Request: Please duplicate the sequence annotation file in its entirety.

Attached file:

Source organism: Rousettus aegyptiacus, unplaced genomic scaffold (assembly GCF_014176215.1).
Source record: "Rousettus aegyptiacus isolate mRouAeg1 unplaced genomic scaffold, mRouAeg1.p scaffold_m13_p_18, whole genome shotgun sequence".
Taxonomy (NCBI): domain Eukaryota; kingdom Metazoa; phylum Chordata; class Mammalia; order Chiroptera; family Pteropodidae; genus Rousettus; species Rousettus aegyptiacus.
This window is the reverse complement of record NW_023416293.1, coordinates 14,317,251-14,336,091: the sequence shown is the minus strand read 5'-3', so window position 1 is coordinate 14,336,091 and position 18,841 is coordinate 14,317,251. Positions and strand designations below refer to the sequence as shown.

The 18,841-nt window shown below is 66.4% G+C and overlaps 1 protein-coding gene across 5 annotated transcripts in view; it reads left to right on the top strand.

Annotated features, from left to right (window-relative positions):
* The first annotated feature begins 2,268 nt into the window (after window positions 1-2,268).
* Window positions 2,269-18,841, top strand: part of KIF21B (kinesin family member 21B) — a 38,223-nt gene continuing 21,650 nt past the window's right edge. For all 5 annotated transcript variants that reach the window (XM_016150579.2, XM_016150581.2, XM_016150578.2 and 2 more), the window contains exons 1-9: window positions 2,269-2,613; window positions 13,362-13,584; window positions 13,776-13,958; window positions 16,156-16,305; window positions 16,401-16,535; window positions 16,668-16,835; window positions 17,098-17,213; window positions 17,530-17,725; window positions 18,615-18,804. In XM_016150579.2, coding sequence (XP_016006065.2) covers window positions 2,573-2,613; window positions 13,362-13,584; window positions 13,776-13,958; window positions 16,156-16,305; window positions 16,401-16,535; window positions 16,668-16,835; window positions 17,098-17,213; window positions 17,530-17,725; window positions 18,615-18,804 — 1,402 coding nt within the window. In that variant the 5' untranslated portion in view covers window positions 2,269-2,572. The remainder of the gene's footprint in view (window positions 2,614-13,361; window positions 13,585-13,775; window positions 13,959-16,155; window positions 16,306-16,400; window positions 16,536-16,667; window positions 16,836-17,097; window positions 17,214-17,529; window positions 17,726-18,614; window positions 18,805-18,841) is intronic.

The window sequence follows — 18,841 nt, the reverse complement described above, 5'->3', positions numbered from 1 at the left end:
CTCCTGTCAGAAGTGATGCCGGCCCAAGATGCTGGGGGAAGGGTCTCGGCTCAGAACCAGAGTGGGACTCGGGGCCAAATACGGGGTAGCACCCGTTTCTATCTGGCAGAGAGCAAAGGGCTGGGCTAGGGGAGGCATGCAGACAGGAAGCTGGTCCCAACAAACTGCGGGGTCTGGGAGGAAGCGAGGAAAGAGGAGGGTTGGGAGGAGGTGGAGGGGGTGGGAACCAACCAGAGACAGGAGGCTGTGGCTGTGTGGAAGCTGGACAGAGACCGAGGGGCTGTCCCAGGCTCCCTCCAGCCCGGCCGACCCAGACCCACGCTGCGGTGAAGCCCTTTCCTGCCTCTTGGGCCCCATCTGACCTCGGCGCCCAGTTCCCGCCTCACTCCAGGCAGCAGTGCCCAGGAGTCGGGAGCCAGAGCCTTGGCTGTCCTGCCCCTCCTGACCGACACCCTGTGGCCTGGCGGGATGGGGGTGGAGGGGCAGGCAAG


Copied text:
Source organism: Rousettus aegyptiacus, unplaced genomic scaffold (assembly GCF_014176215.1).
Source record: "Rousettus aegyptiacus isolate mRouAeg1 unplaced genomic scaffold, mRouAeg1.p scaffold_m13_p_18, whole genome shotgun sequence".
Taxonomy (NCBI): domain Eukaryota; kingdom Metazoa; phylum Chordata; class Mammalia; order Chiroptera; family Pteropodidae; genus Rousettus; species Rousettus aegyptiacus.
This window is the reverse complement of record NW_023416293.1, coordinates 14,317,251-14,336,091: the sequence shown is the minus strand read 5'-3', so window position 1 is coordinate 14,336,091 and position 18,841 is coordinate 14,317,251. Positions and strand designations below refer to the sequence as shown.

The 18,841-nt window shown below is 66.4% G+C and overlaps 1 protein-coding gene across 5 annotated transcripts in view; it reads left to right on the top strand.

Annotated features, from left to right (window-relative positions):
* The first annotated feature begins 2,268 nt into the window (after window positions 1-2,268).
* Window positions 2,269-18,841, top strand: part of KIF21B (kinesin family member 21B) — a 38,223-nt gene continuing 21,650 nt past the window's right edge. For all 5 annotated transcript variants that reach the window (XM_016150579.2, XM_016150581.2, XM_016150578.2 and 2 more), the window contains exons 1-9: window positions 2,269-2,613; window positions 13,362-13,584; window positions 13,776-13,958; window positions 16,156-16,305; window positions 16,401-16,535; window positions 16,668-16,835; window positions 17,098-17,213; window positions 17,530-17,725; window positions 18,615-18,804. In XM_016150579.2, coding sequence (XP_016006065.2) covers window positions 2,573-2,613; window positions 13,362-13,584; window positions 13,776-13,958; window positions 16,156-16,305; window positions 16,401-16,535; window positions 16,668-16,835; window positions 17,098-17,213; window positions 17,530-17,725; window positions 18,615-18,804 — 1,402 coding nt within the window. In that variant the 5' untranslated portion in view covers window positions 2,269-2,572. The remainder of the gene's footprint in view (window positions 2,614-13,361; window positions 13,585-13,775; window positions 13,959-16,155; window positions 16,306-16,400; window positions 16,536-16,667; window positions 16,836-17,097; window positions 17,214-17,529; window positions 17,726-18,614; window positions 18,805-18,841) is intronic.

The window sequence follows — 18,841 nt, the reverse complement described above, 5'->3', positions numbered from 1 at the left end:
CTCCTGTCAGAAGTGATGCCGGCCCAAGATGCTGGGGGAAGGGTCTCGGCTCAGAACCAGAGTGGGACTCGGGGCCAAATACGGGGTAGCACCCGTTTCTATCTGGCAGAGAGCAAAGGGCTGGGCTAGGGGAGGCATGCAGACAGGAAGCTGGTCCCAACAAACTGCGGGGTCTGGGAGGAAGCGAGGAAAGAGGAGGGTTGGGAGGAGGTGGAGGGGGTGGGAACCAACCAGAGACAGGAGGCTGTGGCTGTGTGGAAGCTGGACAGAGACCGAGGGGCTGTCCCAGGCTCCCTCCAGCCCGGCCGACCCAGACCCACGCTGCGGTGAAGCCCTTTCCTGCCTCTTGGGCCCCATCTGACCTCGGCGCCCAGTTCCCGCCTCACTCCAGGCAGCAGTGCCCAGGAGTCGGGAGCCAGAGCCTTGGCTGTCCTGCCCCTCCTGACCGACACCCTGTGGCCTGGCGGGATGGGGGTGGAGGGGCAGGCAAG